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Building Responsible Artificial Intelligence (AI)

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– Ensuring the Trustworthiness and Security of Enterprise Applications

Responsible AI

The emergence of AI is revolutionising the landscape of business operations, prompting numerous organisations to explore the potential of AI to enhance their efficiency and gain a competitive edge.

As AI advancements rapidly evolve, there is an increasing need for regulations to ensure the reliability of AI systems and prevent any harm they may cause. For instance, recent news reports indicate that Samsung workers made a significant mistake by utilising ChatGPT which has now been banned in Italy due to privacy concerns.

In addition to worrying about data security, individuals using AI tools, such as ChatGPT, frequently ask themselves whether the answers provided by AI that appear to be correct are actually accurate. As users, it can be challenging to discern the correctness of AI-generated answers. In certain instances, an erroneous response from AI may result in significant adverse effects.

Therefore, after being dazzled by the remarkable capabilities of AI tools like ChatGPT, it seems necessary for us to take a step back and consider how to build responsible AI. Some companies, such as Microsoft, a partner of OpenAI, have proposed responsible AI principles to govern the design, building, and testing of machine learning models to ensure fairness, inclusiveness, reliability, safety, security, transparency, and accountability. Additionally, Microsoft has unveiled the Azure OpenAI service on its Azure cloud platform.

The Azure OpenAI service, which provides programmatic access to OpenAI language models, is now generally available and includes support for chat interactions with the GPT model. Microsoft has integrated OpenAI models with various services, including Bing, GitHub Copilot, and Microsoft 365, and is exploring the potential of using ChatGPT in enterprise-grade applications on the Azure service. 

Restrict information only to those who are involved

Incorporating AI services such as ChatGPT in enterprise-grade applications requires stringent demands on data security and the accuracy of the AI-generated content. By using Azure OpenAI, customers can leverage the same models as OpenAI while benefiting from the security features of Microsoft Azure, such as private networking and regional availability. 

Microsoft said it is hosting the OpenAI models on its Azure infrastructure, and all customer data sent to Azure OpenAI remains within the service. The prompts and completion data may be stored temporarily by the Azure OpenAI Service in the same region as the resource for a maximum of 30 days. It is important to note that this data is not sent to OpenAI, and it does not use customer data to train, retrain, or improve the models in the Azure OpenAI Service.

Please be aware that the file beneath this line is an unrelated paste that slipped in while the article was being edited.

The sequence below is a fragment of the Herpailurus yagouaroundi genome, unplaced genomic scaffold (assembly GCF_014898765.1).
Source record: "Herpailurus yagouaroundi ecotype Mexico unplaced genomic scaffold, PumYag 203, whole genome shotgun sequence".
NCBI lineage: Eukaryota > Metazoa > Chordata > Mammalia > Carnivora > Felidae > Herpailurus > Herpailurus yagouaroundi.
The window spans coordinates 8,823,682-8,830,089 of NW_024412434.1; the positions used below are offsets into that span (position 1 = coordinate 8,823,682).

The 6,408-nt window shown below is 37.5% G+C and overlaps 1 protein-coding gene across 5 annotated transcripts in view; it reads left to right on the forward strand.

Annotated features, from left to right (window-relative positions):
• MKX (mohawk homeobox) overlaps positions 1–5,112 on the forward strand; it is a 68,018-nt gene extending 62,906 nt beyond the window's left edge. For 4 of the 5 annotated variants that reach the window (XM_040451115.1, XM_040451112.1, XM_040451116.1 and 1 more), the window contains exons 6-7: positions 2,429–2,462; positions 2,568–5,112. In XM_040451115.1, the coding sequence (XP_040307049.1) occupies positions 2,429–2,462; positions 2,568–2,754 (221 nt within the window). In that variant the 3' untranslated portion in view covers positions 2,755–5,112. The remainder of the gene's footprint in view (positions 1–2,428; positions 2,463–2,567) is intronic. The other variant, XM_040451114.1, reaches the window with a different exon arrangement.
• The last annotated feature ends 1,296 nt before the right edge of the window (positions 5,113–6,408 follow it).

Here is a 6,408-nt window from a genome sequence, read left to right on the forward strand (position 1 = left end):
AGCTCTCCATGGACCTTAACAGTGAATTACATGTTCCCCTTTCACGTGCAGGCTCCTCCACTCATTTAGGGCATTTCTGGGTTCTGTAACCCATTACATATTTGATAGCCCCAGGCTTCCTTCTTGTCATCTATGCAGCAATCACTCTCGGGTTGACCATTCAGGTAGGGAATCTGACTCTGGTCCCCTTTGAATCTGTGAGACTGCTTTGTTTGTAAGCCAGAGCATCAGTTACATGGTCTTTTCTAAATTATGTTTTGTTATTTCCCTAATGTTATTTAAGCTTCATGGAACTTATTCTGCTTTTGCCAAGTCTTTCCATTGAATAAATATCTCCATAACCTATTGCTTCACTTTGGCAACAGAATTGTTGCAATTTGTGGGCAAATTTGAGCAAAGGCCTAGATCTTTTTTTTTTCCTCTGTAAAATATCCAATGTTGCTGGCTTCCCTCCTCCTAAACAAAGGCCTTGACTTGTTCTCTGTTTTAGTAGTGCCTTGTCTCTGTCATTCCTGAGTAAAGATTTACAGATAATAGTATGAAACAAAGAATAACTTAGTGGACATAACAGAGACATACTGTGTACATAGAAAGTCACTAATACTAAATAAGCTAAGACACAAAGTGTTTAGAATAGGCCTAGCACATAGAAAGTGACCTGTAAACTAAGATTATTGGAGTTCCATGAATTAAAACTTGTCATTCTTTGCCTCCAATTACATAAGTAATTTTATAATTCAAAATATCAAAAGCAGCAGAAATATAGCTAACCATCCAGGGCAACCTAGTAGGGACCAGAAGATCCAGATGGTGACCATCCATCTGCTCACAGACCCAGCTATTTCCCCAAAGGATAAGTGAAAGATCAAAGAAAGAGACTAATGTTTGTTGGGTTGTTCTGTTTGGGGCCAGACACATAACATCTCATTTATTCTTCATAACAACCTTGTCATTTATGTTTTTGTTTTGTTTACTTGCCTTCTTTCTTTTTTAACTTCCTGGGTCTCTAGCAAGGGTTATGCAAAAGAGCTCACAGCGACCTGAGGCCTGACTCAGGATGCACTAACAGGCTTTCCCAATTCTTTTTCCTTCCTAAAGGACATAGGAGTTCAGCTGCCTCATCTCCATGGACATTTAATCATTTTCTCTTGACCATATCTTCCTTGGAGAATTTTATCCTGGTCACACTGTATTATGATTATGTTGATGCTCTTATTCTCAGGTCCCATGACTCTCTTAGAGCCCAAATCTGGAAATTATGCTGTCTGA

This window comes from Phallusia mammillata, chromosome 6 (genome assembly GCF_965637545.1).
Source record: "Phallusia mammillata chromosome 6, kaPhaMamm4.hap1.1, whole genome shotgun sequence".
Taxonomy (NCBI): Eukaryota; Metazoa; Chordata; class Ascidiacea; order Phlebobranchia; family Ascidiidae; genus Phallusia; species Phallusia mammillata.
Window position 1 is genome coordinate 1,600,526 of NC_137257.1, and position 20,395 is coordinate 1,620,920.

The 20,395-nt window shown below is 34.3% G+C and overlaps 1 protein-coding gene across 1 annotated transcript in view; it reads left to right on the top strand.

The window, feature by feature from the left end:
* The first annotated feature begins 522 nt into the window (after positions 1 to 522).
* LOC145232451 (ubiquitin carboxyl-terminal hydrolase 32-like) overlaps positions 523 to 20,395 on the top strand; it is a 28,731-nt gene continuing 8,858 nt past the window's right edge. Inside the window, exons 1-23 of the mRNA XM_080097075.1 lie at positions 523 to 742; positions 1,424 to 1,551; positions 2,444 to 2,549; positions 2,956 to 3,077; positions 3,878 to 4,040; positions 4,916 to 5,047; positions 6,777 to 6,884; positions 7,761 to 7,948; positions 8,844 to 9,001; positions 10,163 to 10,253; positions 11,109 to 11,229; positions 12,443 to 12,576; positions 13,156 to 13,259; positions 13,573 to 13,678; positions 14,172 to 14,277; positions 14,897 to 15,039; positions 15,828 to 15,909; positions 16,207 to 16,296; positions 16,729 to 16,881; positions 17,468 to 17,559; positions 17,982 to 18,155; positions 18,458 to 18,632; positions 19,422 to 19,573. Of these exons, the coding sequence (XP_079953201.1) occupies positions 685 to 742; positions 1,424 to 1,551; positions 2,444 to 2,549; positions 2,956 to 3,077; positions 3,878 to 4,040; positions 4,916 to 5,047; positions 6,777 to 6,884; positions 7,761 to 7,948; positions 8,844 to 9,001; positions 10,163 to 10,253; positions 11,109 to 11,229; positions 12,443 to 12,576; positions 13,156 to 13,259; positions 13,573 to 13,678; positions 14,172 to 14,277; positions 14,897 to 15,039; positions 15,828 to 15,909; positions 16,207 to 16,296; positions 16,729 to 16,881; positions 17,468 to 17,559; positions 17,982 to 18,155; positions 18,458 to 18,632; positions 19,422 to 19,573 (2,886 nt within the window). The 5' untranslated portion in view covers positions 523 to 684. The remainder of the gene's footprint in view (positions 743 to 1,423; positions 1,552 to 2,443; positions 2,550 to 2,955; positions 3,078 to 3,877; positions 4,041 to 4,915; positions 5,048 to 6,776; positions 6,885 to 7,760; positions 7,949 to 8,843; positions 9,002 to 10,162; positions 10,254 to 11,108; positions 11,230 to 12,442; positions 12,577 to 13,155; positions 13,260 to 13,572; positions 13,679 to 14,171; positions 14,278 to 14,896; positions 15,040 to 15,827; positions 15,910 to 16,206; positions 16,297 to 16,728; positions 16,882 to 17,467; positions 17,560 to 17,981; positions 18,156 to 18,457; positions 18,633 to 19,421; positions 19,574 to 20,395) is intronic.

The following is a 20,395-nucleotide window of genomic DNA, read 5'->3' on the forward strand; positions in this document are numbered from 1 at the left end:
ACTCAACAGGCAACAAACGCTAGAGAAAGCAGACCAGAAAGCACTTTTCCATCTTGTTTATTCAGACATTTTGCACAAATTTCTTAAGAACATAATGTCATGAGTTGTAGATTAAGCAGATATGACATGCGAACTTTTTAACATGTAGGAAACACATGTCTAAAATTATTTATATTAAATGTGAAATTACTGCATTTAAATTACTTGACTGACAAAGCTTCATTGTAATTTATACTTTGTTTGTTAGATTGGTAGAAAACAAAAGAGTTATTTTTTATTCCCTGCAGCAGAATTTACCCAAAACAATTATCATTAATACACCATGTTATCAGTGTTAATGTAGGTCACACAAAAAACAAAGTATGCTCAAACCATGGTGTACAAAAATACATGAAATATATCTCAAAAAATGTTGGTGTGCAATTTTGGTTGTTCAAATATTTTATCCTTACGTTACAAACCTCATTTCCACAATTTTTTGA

Moreover, to ensure data security and reliability, users can integrate Azure OpenAI service with other Azure services. For example, Microsoft demonstrated a demo where it integrated Azure OpenAI with Azure Cognitive Search service. The data of the knowledge base is stored in an Azure Cognitive Search index, which allows the implementation of various building blocks for security and filtering, such as document-level granular access control. In the demo, information about the project of an office move to enhance team collaboration is restricted to involved members only. If someone who is not involved types “Is there a move or office space change coming?”, the AI-generated response will be “I don’t know,” indicating that no documents are available that provide information about the project.

Generate trustworthy responses and prevent abuse and harmful content 

Another consideration for using AI in enterprise applications is how we can make responses trustworthy and prevent abusive and harmful content. One approach to ensuring trustworthiness is to cite the resources used to generate responses. In the demo from Microsoft mentioned earlier, it provides source citations for the facts presented, users can validate the information and gain confidence in the accuracy of the response.

Preventing abusive and harmful content requires a more proactive approach. This is where content filtering comes in. The content management system of the Azure OpenAI Service screens out potentially harmful content by running the input prompt and generated completion through a series of classification models. If harmful content is detected, the system either returns an error or flags the response as having gone through content filtering.

In summary, ensuring trustworthiness and preventing abusive content are crucial considerations when using AI in enterprise applications. By citing sources and utilizing content filtering, these applications can provide accurate and reliable responses while maintaining a safe and respectful environment for all users.

Source: Microsoft

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Jiadong Chen

Jiadong Chen is a cloud architect at Waikato software specialist Company-X and a Microsoft Most Valued Professional.

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